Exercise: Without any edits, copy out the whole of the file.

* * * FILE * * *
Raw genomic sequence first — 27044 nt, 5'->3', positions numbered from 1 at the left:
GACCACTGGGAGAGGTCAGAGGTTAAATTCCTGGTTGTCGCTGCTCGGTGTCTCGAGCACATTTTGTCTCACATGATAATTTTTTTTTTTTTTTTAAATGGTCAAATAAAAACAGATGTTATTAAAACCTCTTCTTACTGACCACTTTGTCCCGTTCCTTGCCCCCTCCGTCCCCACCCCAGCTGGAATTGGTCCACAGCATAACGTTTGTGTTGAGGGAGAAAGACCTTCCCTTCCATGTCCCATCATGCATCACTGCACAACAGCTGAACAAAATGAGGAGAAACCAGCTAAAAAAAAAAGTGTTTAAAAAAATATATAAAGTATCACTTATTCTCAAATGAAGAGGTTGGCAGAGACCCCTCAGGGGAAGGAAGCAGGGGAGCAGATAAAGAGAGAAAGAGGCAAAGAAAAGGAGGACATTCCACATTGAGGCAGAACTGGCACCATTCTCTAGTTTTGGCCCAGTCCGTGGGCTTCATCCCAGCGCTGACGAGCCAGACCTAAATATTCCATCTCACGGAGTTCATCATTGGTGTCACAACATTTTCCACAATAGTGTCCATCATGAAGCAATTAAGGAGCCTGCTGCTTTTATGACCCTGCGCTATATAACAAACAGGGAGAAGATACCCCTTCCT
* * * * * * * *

Raw genomic sequence first — 27044 nt, 5'->3', positions numbered from 1 at the left:
GACCACTGGGAGAGGTCAGAGGTTAAATTCCTGGTTGTCGCTGCTCGGTGTCTCGAGCACATTTTGTCTCACATGATAATTTTTTTTTTTTTTTTAAATGGTCAAATAAAAACAGATGTTATTAAAACCTCTTCTTACTGACCACTTTGTCCCGTTCCTTGCCCCCTCCGTCCCCACCCCAGCTGGAATTGGTCCACAGCATAACGTTTGTGTTGAGGGAGAAAGACCTTCCCTTCCATGTCCCATCATGCATCACTGCACAACAGCTGAACAAAATGAGGAGAAACCAGCTAAAAAAAAAAGTGTTTAAAAAAATATATAAAGTATCACTTATTCTCAAATGAAGAGGTTGGCAGAGACCCCTCAGGGGAAGGAAGCAGGGGAGCAGATAAAGAGAGAAAGAGGCAAAGAAAAGGAGGACATTCCACATTGAGGCAGAACTGGCACCATTCTCTAGTTTTGGCCCAGTCCGTGGGCTTCATCCCAGCGCTGACGAGCCAGACCTAAATATTCCATCTCACGGAGTTCATCATTGGTGTCACAACATTTTCCACAATAGTGTCCATCATGAAGCAATTAAGGAGCCTGCTGCTTTTATGACCCTGCGCTATATAACAAACAGGGAGAAGATACCCCTTCCT